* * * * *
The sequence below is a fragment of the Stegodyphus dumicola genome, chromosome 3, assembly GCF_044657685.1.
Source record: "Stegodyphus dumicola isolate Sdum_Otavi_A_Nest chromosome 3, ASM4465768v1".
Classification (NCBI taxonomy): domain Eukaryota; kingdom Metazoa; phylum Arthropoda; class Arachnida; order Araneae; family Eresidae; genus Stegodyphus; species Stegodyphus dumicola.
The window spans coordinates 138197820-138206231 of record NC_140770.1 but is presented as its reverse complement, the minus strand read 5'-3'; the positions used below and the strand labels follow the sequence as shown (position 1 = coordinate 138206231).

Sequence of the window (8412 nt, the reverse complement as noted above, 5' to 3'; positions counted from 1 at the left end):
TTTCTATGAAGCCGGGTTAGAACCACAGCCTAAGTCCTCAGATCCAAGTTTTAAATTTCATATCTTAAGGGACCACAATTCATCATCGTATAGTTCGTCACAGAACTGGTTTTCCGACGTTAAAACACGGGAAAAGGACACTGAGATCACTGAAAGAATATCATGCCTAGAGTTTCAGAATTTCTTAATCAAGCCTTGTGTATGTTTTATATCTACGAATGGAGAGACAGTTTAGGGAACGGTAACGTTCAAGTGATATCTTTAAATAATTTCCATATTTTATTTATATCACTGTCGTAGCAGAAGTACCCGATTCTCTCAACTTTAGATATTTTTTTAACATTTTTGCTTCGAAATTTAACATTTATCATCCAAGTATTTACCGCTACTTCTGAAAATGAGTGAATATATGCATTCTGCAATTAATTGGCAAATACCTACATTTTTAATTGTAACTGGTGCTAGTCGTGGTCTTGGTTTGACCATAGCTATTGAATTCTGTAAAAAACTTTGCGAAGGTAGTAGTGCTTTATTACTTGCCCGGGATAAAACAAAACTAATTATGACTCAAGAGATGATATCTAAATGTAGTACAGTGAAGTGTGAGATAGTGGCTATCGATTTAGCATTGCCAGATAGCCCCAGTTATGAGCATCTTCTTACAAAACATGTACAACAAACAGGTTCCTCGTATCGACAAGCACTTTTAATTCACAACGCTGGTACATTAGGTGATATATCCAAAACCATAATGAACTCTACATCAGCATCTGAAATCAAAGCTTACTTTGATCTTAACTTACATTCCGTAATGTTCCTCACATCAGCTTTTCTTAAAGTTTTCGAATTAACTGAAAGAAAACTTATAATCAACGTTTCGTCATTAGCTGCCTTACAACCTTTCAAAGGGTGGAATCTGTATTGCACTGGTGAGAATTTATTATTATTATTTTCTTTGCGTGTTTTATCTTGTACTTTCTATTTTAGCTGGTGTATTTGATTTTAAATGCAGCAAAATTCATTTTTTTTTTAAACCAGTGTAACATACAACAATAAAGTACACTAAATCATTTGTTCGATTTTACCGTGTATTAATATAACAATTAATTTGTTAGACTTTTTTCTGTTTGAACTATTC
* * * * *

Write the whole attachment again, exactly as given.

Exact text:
The sequence below is a fragment of the Stegodyphus dumicola genome, chromosome 3, assembly GCF_044657685.1.
Source record: "Stegodyphus dumicola isolate Sdum_Otavi_A_Nest chromosome 3, ASM4465768v1".
Classification (NCBI taxonomy): domain Eukaryota; kingdom Metazoa; phylum Arthropoda; class Arachnida; order Araneae; family Eresidae; genus Stegodyphus; species Stegodyphus dumicola.
The window spans coordinates 138197820-138206231 of record NC_140770.1 but is presented as its reverse complement, the minus strand read 5'-3'; the positions used below and the strand labels follow the sequence as shown (position 1 = coordinate 138206231).

Sequence of the window (8412 nt, the reverse complement as noted above, 5' to 3'; positions counted from 1 at the left end):
TTTCTATGAAGCCGGGTTAGAACCACAGCCTAAGTCCTCAGATCCAAGTTTTAAATTTCATATCTTAAGGGACCACAATTCATCATCGTATAGTTCGTCACAGAACTGGTTTTCCGACGTTAAAACACGGGAAAAGGACACTGAGATCACTGAAAGAATATCATGCCTAGAGTTTCAGAATTTCTTAATCAAGCCTTGTGTATGTTTTATATCTACGAATGGAGAGACAGTTTAGGGAACGGTAACGTTCAAGTGATATCTTTAAATAATTTCCATATTTTATTTATATCACTGTCGTAGCAGAAGTACCCGATTCTCTCAACTTTAGATATTTTTTTAACATTTTTGCTTCGAAATTTAACATTTATCATCCAAGTATTTACCGCTACTTCTGAAAATGAGTGAATATATGCATTCTGCAATTAATTGGCAAATACCTACATTTTTAATTGTAACTGGTGCTAGTCGTGGTCTTGGTTTGACCATAGCTATTGAATTCTGTAAAAAACTTTGCGAAGGTAGTAGTGCTTTATTACTTGCCCGGGATAAAACAAAACTAATTATGACTCAAGAGATGATATCTAAATGTAGTACAGTGAAGTGTGAGATAGTGGCTATCGATTTAGCATTGCCAGATAGCCCCAGTTATGAGCATCTTCTTACAAAACATGTACAACAAACAGGTTCCTCGTATCGACAAGCACTTTTAATTCACAACGCTGGTACATTAGGTGATATATCCAAAACCATAATGAACTCTACATCAGCATCTGAAATCAAAGCTTACTTTGATCTTAACTTACATTCCGTAATGTTCCTCACATCAGCTTTTCTTAAAGTTTTCGAATTAACTGAAAGAAAACTTATAATCAACGTTTCGTCATTAGCTGCCTTACAACCTTTCAAAGGGTGGAATCTGTATTGCACTGGTGAGAATTTATTATTATTATTTTCTTTGCGTGTTTTATCTTGTACTTTCTATTTTAGCTGGTGTATTTGATTTTAAATGCAGCAAAATTCATTTTTTTTTTAAACCAGTGTAACATACAACAATAAAGTACACTAAATCATTTGTTCGATTTTACCGTGTATTAATATAACAATTAATTTGTTAGACTTTTTTCTGTTTGAACTATTC